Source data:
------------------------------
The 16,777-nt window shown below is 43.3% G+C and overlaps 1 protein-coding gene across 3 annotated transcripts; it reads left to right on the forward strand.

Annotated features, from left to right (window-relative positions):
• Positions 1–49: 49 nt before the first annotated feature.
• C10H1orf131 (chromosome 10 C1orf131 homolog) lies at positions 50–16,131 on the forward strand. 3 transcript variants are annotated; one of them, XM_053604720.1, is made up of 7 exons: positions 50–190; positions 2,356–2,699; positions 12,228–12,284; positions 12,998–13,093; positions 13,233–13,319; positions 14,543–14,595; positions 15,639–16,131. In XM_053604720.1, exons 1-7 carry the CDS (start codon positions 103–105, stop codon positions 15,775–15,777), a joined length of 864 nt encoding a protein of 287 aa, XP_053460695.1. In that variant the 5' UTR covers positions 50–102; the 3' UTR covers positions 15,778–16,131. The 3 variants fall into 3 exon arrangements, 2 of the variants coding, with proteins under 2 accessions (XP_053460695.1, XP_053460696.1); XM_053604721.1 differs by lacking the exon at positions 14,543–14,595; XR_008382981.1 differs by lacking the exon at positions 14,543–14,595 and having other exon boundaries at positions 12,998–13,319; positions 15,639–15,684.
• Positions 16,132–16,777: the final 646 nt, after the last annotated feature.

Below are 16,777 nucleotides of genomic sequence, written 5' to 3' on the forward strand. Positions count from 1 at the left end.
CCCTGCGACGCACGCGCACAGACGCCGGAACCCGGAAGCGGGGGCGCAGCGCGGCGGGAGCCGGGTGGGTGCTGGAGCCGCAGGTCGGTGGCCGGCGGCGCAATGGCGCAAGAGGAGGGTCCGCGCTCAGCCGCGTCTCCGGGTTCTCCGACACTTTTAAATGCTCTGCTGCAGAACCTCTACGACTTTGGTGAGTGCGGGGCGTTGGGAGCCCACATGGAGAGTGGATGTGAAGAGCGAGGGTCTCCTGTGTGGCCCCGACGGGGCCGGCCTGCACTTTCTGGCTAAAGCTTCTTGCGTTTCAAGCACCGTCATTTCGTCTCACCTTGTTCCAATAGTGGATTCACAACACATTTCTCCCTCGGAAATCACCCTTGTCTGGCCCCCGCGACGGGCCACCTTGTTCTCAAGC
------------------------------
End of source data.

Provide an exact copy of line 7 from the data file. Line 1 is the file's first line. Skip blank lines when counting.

CCCTGCGACGCACGCGCACAGACGCCGGAACCCGGAAGCGGGGGCGCAGCGCGGCGGGAGCCGGGTGGGTGCTGGAGCCGCAGGTCGGTGGCCGGCGGCGCAATGGCGCAAGAGGAGGGTCCGCGCTCAGCCGCGTCTCCGGGTTCTCCGACACTTTTAAATGCTCTGCTGCAGAACCTCTACGACTTTGGTGAGTGCGGGGCGTTGGGAGCCCACATGGAGAGTGGATGTGAAGAGCGAGGGTCTCCTGTGTGGCCCCGACGGGGCCGGCCTGCACTTTCTGGCTAAAGCTTCTTGCGTTTCAAGCACCGTCATTTCGTCTCACCTTGTTCCAATAGTGGATTCACAACACATTTCTCCCTCGGAAATCACCCTTGTCTGGCCCCCGCGACGGGCCACCTTGTTCTCAAGC